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Texas Divorce 101

Posted on in Complex Divorce

Travis County, TX divorce attorneyGoing through the divorce process can be confusing, even overwhelming at times. Although every divorce case has its unique factors, there are some basic rules/laws that apply to anyone who is filing for a divorce in Texas. Whether you and your spouse will be engaging in a friendly and simple divorce or you are facing complex, high-net-worth litigation, the following information is important to know.

Residency Requirement

Every state sets its own residency requirement for divorce. In Texas, one or both of the spouses must have lived in the state for at least six months prior to filing for divorce, and also have at least 90 days of residency in the county the action is being filed in.

Unlike many other states, there is no time period the couple must have lived apart before filing. In fact, the couple can still legally live under the same roof as the divorce proceedings are taking place.

Fault or No-Fault

The state does not require there be “fault” cited in the divorce petition. A no-fault divorce means the couple agrees that the marriage has irretrievably broken down and there is no hope for reconciliation.

In a more acrimonious ending of a marriage, one or both spouses may accuse the other of causing the divorce. In these situations, the spouse filing will cite a “fault” for the divorce. In Texas, the following are recognized as legitimate fault grounds:

  • The other spouse has committed adultery

  • The other spouse has engaged in cruel treatment and behavior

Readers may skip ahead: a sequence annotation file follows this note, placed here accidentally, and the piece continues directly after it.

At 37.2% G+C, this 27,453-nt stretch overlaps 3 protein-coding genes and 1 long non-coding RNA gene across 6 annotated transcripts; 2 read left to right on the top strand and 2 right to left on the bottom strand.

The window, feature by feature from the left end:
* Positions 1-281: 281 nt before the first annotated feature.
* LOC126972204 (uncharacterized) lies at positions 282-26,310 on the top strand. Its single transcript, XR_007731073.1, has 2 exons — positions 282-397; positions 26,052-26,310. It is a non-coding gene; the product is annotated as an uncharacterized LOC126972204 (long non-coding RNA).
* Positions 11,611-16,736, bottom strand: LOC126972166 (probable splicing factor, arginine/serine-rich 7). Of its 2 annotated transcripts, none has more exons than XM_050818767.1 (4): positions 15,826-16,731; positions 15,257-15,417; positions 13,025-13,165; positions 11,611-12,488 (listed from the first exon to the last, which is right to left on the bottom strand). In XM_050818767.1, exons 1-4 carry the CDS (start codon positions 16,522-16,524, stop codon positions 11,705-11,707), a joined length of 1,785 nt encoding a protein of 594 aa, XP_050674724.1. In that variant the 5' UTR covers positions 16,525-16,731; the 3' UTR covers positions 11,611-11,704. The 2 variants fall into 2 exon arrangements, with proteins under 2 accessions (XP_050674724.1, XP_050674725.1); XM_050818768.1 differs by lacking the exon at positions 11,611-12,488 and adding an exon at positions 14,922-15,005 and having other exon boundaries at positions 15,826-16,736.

• The other spouse has abandoned the filing spouse and has been gone for at least one year

  • The other spouse has been convicted of a felony and imprisoned for at least one year

  • The couple has been living apart for three or more years

Contested or Uncontested Divorce

An uncontested divorce takes place when both spouses agree that the marriage is over and file their divorce agreement with the court. It can also occur if one spouse files for divorce and the other spouse never responds to the filing.

A contested divorce is one where the spouses do not agree on issues that must be addressed in the divorce agreement.

Division of Assets

In Texas, the assets and property that a couple has amassed during their marriage are divided using the community property standard. This means that all marital property is divided evenly between the couple.

Any assets a spouse had prior to the marriage or assets designated as separate property are not included in that division. If the couple has a valid prenuptial or post-nuptial agreement, the agreement the couple made regarding the division of assets takes precedence over the community property standard.

Contact a Travis County Divorce Attorney Today

In addition to the above issues, you and your spouse may also need to address child custody, child support, spousal support and more. Make sure you have a dedicated Austin, TX complex divorce lawyer advocating for you. Call Powers and Kerr, PLLC at 512-610-6199 to schedule a confidential consultation.



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